Ultimately, saying that Baghdad violence will significantly increase when the surge ends is a very similar argument to saying that provincial violence will increase after a transition to the Iraqi forces, and this has been largely empirically untrue. The US army does have the ability, given sufficient numbers, resources, and leadership, to enter an area and reduce long-term violence, and can do so in Baghdad.
My hat goes off to General Patraeus. He has commanded US forces brilliantly in Iraq, and has forged a hugely successful operation in spite of strong congressional doubt, weak political leadership in the executive, and groups of radicals trying to destroy him by calling him a betrayer of the American people.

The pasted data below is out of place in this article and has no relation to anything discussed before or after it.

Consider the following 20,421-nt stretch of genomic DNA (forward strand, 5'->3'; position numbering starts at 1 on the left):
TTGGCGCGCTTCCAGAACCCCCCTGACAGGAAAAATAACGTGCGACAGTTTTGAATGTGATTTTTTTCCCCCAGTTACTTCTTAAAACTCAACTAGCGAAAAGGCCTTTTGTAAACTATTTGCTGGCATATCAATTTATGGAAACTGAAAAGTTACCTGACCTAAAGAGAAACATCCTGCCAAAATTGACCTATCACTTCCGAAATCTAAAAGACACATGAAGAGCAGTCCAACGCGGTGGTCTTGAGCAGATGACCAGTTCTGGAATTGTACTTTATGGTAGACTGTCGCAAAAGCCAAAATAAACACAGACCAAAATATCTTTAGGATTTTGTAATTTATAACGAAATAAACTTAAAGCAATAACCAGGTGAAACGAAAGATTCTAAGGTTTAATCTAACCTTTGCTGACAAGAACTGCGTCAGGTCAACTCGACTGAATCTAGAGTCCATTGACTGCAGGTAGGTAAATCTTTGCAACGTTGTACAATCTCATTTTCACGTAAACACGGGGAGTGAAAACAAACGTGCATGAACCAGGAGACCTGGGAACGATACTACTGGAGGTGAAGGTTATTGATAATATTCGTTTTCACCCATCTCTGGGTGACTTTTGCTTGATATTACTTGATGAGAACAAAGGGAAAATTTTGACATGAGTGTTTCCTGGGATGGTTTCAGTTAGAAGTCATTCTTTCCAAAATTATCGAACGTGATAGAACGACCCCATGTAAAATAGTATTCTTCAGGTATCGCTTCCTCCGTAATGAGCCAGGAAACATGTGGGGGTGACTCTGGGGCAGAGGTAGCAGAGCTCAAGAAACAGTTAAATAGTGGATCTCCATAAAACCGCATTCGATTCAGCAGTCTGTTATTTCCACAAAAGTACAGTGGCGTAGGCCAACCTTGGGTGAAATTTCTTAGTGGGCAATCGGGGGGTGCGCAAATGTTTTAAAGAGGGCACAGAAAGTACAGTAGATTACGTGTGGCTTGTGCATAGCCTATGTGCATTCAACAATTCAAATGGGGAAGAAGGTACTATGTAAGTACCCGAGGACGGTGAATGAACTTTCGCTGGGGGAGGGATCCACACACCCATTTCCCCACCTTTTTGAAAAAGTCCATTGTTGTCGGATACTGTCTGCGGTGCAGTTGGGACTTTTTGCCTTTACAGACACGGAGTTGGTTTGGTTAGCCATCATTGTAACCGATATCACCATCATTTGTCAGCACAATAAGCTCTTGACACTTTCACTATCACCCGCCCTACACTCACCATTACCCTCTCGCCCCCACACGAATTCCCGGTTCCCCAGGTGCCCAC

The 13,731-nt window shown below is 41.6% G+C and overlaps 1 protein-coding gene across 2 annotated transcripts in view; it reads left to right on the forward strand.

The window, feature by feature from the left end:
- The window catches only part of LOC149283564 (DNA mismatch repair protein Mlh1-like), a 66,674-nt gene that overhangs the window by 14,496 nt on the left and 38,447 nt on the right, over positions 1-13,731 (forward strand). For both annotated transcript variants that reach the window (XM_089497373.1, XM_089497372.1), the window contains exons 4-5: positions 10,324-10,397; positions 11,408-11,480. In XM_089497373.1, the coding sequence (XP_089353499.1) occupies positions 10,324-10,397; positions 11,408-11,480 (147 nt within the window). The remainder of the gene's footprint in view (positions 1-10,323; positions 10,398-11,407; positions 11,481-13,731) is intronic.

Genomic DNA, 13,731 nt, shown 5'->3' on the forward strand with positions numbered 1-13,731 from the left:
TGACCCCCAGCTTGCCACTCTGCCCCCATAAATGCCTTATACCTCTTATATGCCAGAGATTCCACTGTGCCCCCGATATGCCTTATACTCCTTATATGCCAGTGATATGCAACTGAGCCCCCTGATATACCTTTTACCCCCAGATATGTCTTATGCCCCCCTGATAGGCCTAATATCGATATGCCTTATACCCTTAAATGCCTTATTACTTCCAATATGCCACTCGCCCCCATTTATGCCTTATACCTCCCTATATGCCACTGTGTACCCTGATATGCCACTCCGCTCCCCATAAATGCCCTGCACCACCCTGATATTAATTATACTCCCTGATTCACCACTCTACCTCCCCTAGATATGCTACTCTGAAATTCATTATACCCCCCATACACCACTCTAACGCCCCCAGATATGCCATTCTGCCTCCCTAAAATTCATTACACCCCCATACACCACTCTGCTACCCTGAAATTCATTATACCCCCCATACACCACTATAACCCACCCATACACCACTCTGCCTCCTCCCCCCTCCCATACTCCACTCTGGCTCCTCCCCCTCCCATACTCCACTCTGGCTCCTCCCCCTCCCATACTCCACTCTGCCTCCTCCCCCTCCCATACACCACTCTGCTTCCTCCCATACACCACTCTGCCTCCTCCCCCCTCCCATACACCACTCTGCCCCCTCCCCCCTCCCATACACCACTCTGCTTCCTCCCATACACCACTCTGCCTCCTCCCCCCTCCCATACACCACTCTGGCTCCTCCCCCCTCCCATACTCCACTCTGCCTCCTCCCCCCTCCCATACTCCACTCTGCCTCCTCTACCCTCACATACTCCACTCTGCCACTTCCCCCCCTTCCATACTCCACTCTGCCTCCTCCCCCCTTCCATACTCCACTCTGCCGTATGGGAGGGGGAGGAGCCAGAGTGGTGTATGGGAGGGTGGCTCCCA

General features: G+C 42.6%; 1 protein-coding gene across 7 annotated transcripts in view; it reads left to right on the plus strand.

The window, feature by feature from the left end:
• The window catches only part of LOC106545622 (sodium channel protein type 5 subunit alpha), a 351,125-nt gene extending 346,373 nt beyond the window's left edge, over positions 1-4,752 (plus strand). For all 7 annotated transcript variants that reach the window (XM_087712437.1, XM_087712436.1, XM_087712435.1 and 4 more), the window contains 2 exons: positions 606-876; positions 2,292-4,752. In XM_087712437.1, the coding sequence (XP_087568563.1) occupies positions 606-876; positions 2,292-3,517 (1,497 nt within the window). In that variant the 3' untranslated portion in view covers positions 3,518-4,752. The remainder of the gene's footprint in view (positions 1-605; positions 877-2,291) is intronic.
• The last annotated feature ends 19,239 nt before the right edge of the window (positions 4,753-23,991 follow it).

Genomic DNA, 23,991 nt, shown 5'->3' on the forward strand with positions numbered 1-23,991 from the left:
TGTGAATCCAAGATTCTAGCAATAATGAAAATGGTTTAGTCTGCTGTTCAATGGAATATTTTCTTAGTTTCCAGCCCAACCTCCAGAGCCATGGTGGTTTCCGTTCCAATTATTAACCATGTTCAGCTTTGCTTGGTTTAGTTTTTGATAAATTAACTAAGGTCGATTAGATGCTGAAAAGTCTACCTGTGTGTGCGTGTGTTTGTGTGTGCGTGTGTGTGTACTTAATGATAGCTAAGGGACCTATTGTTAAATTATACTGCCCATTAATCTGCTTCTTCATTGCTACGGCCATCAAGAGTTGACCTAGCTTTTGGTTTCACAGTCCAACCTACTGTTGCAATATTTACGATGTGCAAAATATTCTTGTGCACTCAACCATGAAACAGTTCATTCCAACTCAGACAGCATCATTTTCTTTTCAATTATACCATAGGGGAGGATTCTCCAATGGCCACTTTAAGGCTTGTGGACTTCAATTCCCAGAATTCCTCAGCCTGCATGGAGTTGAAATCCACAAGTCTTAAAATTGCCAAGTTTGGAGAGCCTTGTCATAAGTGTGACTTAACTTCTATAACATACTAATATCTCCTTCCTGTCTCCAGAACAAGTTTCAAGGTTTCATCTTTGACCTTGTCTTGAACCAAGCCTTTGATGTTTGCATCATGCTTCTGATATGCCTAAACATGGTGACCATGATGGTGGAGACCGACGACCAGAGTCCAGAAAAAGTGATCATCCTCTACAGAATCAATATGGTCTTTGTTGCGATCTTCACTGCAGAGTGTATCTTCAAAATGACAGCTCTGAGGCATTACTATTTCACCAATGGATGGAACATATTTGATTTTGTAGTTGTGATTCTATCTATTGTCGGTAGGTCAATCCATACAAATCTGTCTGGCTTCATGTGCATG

The surge is working. Those who refuse to see it are as blind as those that refused to see that Iraq has been brought to the brink by our mismanagement in the first place. But now we've got something very good going, and an incredibly competent and capable general conducting the operation. So things are going well. But what does the United States want now? We want the troops to come home as soon as possible. But many have let their hatred for this war and this president blind their understanding of the hard truth: and the hard truth is, we cannot afford to bring the troops home without victory. We cannot allow Iraq to crumble into civil war, we cannot allow it to become a well-armed failed state, cannot allow it to become the primary base of operations for Al Qaeda. Finally, after four long years of foolish management, we have a working strategy, and our troops are bringing us each day closer to victory. Now is not the time to halt the surge, now is not the time to surrender and come home. Now is the time to take our victories and build on them, to clean up the mess we started, to secure US National Security, to turn our greatest military gaffe into a great military success, to build a new ally, to restore the world's faith in our competence and our commitment to doing the right thing. Now is the time to throw everything we've got behind the surge, to pray for our troops on the ground, and to-- dare I say it-- stay the course.